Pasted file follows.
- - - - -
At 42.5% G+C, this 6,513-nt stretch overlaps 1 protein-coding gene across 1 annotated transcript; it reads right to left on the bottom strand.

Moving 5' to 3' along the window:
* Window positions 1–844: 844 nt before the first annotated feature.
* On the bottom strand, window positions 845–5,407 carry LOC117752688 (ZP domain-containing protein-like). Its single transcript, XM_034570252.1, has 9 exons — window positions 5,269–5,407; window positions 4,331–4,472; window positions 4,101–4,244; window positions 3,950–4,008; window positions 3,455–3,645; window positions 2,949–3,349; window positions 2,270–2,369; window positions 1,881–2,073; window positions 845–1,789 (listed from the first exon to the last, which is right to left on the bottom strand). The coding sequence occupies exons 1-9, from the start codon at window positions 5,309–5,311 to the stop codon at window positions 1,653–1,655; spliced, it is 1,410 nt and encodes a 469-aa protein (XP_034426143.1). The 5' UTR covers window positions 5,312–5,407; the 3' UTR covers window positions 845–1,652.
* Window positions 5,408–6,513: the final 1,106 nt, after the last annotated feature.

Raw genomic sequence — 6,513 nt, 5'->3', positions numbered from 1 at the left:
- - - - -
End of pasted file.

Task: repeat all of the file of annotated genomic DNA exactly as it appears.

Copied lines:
At 42.5% G+C, this 6,513-nt stretch overlaps 1 protein-coding gene across 1 annotated transcript; it reads right to left on the bottom strand.

Moving 5' to 3' along the window:
* Window positions 1–844: 844 nt before the first annotated feature.
* On the bottom strand, window positions 845–5,407 carry LOC117752688 (ZP domain-containing protein-like). Its single transcript, XM_034570252.1, has 9 exons — window positions 5,269–5,407; window positions 4,331–4,472; window positions 4,101–4,244; window positions 3,950–4,008; window positions 3,455–3,645; window positions 2,949–3,349; window positions 2,270–2,369; window positions 1,881–2,073; window positions 845–1,789 (listed from the first exon to the last, which is right to left on the bottom strand). The coding sequence occupies exons 1-9, from the start codon at window positions 5,309–5,311 to the stop codon at window positions 1,653–1,655; spliced, it is 1,410 nt and encodes a 469-aa protein (XP_034426143.1). The 5' UTR covers window positions 5,312–5,407; the 3' UTR covers window positions 845–1,652.
* Window positions 5,408–6,513: the final 1,106 nt, after the last annotated feature.

Raw genomic sequence — 6,513 nt, 5'->3', positions numbered from 1 at the left: